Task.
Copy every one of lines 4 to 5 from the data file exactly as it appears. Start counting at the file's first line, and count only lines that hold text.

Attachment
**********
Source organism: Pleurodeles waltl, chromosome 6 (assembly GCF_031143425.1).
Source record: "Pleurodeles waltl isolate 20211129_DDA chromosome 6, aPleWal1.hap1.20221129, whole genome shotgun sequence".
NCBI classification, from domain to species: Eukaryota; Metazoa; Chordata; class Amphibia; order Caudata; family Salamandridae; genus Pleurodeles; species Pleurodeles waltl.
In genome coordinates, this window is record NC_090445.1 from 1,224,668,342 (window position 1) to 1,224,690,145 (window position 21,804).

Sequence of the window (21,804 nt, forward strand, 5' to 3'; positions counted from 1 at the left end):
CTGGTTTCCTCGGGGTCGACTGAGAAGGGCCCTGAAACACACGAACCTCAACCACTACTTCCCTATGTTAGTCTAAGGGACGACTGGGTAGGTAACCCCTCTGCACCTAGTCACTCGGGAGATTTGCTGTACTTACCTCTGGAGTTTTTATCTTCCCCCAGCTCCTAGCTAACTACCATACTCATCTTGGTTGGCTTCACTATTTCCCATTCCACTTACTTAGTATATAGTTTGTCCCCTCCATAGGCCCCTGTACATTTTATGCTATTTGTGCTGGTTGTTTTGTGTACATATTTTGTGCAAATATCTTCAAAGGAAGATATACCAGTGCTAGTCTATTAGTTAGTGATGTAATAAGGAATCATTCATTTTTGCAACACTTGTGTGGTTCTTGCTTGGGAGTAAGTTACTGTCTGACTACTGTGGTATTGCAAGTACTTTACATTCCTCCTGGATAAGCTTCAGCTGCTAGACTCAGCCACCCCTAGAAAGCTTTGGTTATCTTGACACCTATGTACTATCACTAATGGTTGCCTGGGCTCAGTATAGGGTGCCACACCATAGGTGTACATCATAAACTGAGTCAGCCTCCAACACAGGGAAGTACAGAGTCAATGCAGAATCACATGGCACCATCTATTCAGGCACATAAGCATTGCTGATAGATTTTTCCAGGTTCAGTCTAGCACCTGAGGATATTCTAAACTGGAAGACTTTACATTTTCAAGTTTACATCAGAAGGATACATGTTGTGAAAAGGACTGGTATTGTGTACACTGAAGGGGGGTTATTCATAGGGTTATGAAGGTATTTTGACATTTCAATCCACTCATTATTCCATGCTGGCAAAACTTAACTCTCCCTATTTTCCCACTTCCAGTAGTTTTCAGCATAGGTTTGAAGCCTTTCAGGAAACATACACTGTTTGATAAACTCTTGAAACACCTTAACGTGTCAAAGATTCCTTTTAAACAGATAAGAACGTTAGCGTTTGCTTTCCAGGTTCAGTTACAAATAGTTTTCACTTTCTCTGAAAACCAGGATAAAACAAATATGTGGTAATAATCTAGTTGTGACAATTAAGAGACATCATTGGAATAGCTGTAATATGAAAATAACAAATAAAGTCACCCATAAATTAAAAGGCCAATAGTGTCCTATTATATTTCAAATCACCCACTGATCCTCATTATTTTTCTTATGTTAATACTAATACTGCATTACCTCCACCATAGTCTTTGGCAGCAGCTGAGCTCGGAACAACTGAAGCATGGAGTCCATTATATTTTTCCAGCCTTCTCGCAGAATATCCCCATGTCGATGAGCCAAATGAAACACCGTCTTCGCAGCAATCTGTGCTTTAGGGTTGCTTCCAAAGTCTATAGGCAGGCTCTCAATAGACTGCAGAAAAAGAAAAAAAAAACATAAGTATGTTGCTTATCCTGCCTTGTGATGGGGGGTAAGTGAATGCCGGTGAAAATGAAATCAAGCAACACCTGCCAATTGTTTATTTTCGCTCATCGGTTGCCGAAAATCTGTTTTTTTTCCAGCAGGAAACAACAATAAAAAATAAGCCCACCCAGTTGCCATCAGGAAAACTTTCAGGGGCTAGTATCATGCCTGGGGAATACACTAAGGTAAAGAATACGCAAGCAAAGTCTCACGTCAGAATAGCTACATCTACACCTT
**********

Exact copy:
In genome coordinates, this window is record NC_090445.1 from 1,224,668,342 (window position 1) to 1,224,690,145 (window position 21,804).

Sequence of the window (21,804 nt, forward strand, 5' to 3'; positions counted from 1 at the left end):